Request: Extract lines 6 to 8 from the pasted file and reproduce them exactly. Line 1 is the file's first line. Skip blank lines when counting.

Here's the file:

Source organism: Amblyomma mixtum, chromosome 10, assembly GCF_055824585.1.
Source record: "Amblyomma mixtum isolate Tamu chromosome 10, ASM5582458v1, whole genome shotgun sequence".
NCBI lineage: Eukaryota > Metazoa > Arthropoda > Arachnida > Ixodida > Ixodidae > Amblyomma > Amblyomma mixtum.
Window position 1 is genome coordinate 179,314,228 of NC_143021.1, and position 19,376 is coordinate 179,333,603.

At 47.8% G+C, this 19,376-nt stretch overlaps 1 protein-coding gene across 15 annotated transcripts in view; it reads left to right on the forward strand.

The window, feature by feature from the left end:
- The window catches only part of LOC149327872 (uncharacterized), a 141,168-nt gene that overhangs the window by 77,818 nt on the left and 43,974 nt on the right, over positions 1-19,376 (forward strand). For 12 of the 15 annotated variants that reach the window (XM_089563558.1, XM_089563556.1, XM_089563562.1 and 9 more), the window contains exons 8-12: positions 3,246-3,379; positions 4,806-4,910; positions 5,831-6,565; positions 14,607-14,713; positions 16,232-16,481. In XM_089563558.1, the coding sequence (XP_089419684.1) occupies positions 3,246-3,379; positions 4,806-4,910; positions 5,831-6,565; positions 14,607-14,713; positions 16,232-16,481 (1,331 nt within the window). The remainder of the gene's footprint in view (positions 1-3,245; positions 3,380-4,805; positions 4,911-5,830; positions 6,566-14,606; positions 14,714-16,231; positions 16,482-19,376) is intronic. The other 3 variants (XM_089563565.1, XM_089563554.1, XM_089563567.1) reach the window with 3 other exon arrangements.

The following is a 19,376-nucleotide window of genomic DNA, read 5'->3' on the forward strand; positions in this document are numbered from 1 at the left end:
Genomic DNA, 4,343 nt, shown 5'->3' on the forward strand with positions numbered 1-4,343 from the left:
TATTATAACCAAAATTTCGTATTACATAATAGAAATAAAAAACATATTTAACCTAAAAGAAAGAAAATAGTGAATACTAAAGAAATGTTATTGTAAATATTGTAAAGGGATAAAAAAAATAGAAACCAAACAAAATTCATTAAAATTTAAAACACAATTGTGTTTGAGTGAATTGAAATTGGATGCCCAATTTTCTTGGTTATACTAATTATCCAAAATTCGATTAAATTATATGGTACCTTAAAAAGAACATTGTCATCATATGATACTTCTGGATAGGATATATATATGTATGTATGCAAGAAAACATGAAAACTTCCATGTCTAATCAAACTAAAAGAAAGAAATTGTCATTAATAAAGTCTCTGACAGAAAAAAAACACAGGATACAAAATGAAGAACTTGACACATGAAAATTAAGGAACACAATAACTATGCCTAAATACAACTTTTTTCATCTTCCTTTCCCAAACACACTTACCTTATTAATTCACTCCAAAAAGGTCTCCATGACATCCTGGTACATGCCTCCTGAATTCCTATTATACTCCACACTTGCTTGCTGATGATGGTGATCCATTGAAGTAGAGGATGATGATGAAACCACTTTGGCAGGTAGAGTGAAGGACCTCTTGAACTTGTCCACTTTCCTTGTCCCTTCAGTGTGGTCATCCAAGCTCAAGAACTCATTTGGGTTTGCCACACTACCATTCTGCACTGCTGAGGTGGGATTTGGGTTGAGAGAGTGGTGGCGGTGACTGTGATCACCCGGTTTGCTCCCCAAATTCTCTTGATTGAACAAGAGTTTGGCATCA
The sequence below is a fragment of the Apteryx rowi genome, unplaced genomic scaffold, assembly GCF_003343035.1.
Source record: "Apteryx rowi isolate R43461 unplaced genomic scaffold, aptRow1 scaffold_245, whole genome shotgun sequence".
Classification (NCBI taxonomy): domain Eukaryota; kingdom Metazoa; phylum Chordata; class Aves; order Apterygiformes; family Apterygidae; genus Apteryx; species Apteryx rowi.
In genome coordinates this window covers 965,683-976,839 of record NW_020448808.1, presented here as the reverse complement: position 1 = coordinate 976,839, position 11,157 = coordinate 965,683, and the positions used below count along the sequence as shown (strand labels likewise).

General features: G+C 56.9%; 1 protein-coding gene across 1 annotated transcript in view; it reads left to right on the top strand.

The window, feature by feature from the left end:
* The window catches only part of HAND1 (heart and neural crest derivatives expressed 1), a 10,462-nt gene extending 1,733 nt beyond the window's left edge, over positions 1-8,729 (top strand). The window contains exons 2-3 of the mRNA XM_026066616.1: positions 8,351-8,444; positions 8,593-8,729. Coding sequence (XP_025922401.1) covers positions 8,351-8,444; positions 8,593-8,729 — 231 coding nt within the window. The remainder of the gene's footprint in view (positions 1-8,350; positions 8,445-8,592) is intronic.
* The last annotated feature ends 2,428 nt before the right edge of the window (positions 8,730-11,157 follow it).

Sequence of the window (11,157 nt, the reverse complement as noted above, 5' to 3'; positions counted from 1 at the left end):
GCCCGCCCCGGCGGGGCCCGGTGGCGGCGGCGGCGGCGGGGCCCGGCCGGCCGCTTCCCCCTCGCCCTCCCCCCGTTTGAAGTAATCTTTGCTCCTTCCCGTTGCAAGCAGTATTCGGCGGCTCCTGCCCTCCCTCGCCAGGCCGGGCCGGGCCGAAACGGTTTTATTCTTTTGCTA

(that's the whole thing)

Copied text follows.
The window, feature by feature from the left end:
- The window catches only part of LOC149327872 (uncharacterized), a 141,168-nt gene that overhangs the window by 77,818 nt on the left and 43,974 nt on the right, over positions 1-19,376 (forward strand). For 12 of the 15 annotated variants that reach the window (XM_089563558.1, XM_089563556.1, XM_089563562.1 and 9 more), the window contains exons 8-12: positions 3,246-3,379; positions 4,806-4,910; positions 5,831-6,565; positions 14,607-14,713; positions 16,232-16,481. In XM_089563558.1, the coding sequence (XP_089419684.1) occupies positions 3,246-3,379; positions 4,806-4,910; positions 5,831-6,565; positions 14,607-14,713; positions 16,232-16,481 (1,331 nt within the window). The remainder of the gene's footprint in view (positions 1-3,245; positions 3,380-4,805; positions 4,911-5,830; positions 6,566-14,606; positions 14,714-16,231; positions 16,482-19,376) is intronic. The other 3 variants (XM_089563565.1, XM_089563554.1, XM_089563567.1) reach the window with 3 other exon arrangements.

The following is a 19,376-nucleotide window of genomic DNA, read 5'->3' on the forward strand; positions in this document are numbered from 1 at the left end: